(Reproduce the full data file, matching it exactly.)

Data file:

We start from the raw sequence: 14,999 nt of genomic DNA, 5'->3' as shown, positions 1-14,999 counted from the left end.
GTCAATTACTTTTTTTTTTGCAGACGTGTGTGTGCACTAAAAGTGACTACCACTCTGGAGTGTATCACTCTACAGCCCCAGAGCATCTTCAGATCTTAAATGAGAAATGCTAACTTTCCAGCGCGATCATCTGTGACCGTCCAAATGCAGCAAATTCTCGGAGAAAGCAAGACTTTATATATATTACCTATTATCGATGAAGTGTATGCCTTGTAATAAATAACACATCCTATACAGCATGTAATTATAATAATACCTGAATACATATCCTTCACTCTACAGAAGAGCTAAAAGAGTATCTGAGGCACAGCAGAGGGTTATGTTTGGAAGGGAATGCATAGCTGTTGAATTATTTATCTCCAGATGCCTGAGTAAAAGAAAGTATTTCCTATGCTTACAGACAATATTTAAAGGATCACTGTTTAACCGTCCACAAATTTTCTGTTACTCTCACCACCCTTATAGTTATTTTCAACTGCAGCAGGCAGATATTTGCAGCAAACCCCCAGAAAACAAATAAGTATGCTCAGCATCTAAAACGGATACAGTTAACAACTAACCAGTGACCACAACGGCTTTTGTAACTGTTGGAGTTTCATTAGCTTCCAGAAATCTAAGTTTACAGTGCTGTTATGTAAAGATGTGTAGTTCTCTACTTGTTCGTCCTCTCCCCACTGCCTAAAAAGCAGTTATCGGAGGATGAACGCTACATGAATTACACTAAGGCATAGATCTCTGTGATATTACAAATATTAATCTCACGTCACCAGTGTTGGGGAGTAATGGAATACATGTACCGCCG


We start from the raw sequence: 14,999 nt of genomic DNA, 5'->3' as shown, positions 1-14,999 counted from the left end.
GTCAATTACTTTTTTTTTTGCAGACGTGTGTGTGCACTAAAAGTGACTACCACTCTGGAGTGTATCACTCTACAGCCCCAGAGCATCTTCAGATCTTAAATGAGAAATGCTAACTTTCCAGCGCGATCATCTGTGACCGTCCAAATGCAGCAAATTCTCGGAGAAAGCAAGACTTTATATATATTACCTATTATCGATGAAGTGTATGCCTTGTAATAAATAACACATCCTATACAGCATGTAATTATAATAATACCTGAATACATATCCTTCACTCTACAGAAGAGCTAAAAGAGTATCTGAGGCACAGCAGAGGGTTATGTTTGGAAGGGAATGCATAGCTGTTGAATTATTTATCTCCAGATGCCTGAGTAAAAGAAAGTATTTCCTATGCTTACAGACAATATTTAAAGGATCACTGTTTAACCGTCCACAAATTTTCTGTTACTCTCACCACCCTTATAGTTATTTTCAACTGCAGCAGGCAGATATTTGCAGCAAACCCCCAGAAAACAAATAAGTATGCTCAGCATCTAAAACGGATACAGTTAACAACTAACCAGTGACCACAACGGCTTTTGTAACTGTTGGAGTTTCATTAGCTTCCAGAAATCTAAGTTTACAGTGCTGTTATGTAAAGATGTGTAGTTCTCTACTTGTTCGTCCTCTCCCCACTGCCTAAAAAGCAGTTATCGGAGGATGAACGCTACATGAATTACACTAAGGCATAGATCTCTGTGATATTACAAATATTAATCTCACGTCACCAGTGTTGGGGAGTAATGGAATACATGTACCGCCG